Lhasa - Capital City on Top the World

The first site you search for on entering the city of Lhasa (not that it is hard to find!) !!!!>>> The Potala, Historical Home of the Dali Lama's.

We did get to go inside and see the rooms and many x-quarters/temples of previous Dali Lama's. The monks inside were fantastic, friendly and helpful. Chinese guards stand ever watchful inside. Everywhere we met with Tibetan people they were always telling us about Tibet's history and how they were once there own country. They wish/hope to be free one day.

Lhasa is the city of pilgrimage. The Jokhang Temple is one of the mainstays of pilgrimage. To build there karma up before entering the temple many pilgrims do the journey standing up, falling down, crawling forward, standing up, etc. Here at the entrance they were doing the routine with out moving forward to continue building their karma.

Once inside the monastery, the smell of Yak butter lamps and the faint lighting are over powering.

Add to this the power of sound.

yep, they are about 9 feet long.

Along with the routine of crawling they have prayer wheels. Basically there is a prayer on rice paper inside the wheel as well as a prayer on the outside of the wheel, when spun the prayers are being said for you. Prayer wheels can often be found surrounding in a circle around part of the monastery. The pilgrims go around and around spinning the wheels. So, why all this?? As will all religions, to reach nirvana (heaven). The Tibetan Buddhist believes in the wheel of life. If they lead a good life, on their next rebirth they will come back in a better state in the world; if they lead an evil life, you go down the wheel to something worse. At each end is basically heaven and hell. When you reach heaven you stay, no more rebirths. Below is the Wheel of Life. Notice the animals and men in the middle. The enlightened man on top, the animal at the bottom.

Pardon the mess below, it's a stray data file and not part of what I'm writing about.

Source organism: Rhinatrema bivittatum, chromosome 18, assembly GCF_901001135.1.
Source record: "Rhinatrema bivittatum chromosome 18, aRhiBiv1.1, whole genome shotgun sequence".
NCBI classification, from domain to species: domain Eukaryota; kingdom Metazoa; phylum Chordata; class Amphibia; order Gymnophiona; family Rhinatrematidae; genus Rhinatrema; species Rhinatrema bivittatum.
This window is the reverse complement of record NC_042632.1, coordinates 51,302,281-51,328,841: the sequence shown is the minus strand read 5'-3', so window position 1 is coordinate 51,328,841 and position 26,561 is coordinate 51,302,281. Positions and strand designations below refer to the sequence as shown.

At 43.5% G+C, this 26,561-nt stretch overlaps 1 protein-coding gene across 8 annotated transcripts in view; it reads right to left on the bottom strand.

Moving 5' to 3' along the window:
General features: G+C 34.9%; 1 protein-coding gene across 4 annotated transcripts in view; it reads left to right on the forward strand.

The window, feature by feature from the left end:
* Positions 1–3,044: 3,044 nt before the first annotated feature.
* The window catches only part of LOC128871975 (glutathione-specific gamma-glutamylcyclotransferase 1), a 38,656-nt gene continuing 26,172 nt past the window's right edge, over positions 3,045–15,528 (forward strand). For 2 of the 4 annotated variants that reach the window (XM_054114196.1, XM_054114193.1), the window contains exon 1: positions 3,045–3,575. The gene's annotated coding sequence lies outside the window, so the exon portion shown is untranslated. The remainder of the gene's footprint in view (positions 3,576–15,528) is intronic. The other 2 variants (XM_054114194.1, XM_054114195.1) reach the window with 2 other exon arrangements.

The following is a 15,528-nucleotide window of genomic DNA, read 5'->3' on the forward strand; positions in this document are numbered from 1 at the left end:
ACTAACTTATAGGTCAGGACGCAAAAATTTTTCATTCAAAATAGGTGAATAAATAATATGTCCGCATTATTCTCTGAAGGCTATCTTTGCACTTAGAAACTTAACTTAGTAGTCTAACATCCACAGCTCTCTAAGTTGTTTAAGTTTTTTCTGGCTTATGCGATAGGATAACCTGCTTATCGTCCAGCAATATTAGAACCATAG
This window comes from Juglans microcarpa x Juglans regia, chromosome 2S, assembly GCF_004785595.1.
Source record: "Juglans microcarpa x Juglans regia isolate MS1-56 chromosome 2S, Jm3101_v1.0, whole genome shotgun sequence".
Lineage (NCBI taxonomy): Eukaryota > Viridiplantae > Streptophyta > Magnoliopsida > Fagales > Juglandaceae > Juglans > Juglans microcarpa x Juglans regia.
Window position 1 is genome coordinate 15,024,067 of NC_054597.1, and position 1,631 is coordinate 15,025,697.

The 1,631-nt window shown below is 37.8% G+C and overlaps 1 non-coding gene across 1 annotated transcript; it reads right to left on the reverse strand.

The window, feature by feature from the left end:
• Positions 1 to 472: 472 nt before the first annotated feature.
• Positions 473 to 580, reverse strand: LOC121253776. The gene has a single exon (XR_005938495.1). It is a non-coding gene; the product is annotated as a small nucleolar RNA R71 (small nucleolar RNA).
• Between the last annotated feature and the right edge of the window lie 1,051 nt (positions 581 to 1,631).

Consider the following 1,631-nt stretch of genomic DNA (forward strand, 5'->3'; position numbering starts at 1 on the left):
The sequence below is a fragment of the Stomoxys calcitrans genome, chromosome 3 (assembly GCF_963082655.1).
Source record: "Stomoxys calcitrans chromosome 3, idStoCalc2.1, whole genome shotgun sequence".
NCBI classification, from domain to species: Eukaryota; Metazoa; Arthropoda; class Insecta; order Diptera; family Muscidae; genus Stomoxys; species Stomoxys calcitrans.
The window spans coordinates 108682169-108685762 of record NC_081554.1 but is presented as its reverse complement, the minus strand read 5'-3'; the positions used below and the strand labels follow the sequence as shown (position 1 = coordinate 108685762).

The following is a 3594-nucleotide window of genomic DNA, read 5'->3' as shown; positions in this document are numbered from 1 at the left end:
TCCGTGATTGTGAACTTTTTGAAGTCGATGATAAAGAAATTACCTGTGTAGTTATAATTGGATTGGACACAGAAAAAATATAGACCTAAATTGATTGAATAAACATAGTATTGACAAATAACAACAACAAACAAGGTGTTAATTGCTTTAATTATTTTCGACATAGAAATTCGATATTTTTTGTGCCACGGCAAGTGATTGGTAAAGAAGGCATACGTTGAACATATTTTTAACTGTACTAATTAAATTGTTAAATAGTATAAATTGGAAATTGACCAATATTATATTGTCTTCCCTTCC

We visited two of the larger monasteries outside Lhasa. Here we had two treats. First was a testing session for monks. At these sessions one monk is being tested by several asking him questions whilst several more verbally and physically abuse him to try to through him off answering the question correctly. You really have to know your stuff to get through these sessions.

We also got to cross paths with some real nomads in traditional costumes - knives, hair, robes, prayer beads, boats - the compete outfit.

One of the most consistent ways to make friends we found as we travel was to let people look at the pictures in your travel book. Here Stine is letting some people have a look at hers.

What trip to Tibet would be complete with out see Yaks?

From Lhasa we flew to Chengdu, China. Here is a view of the Tibetan Plateau from our plane window, impressive is it not?

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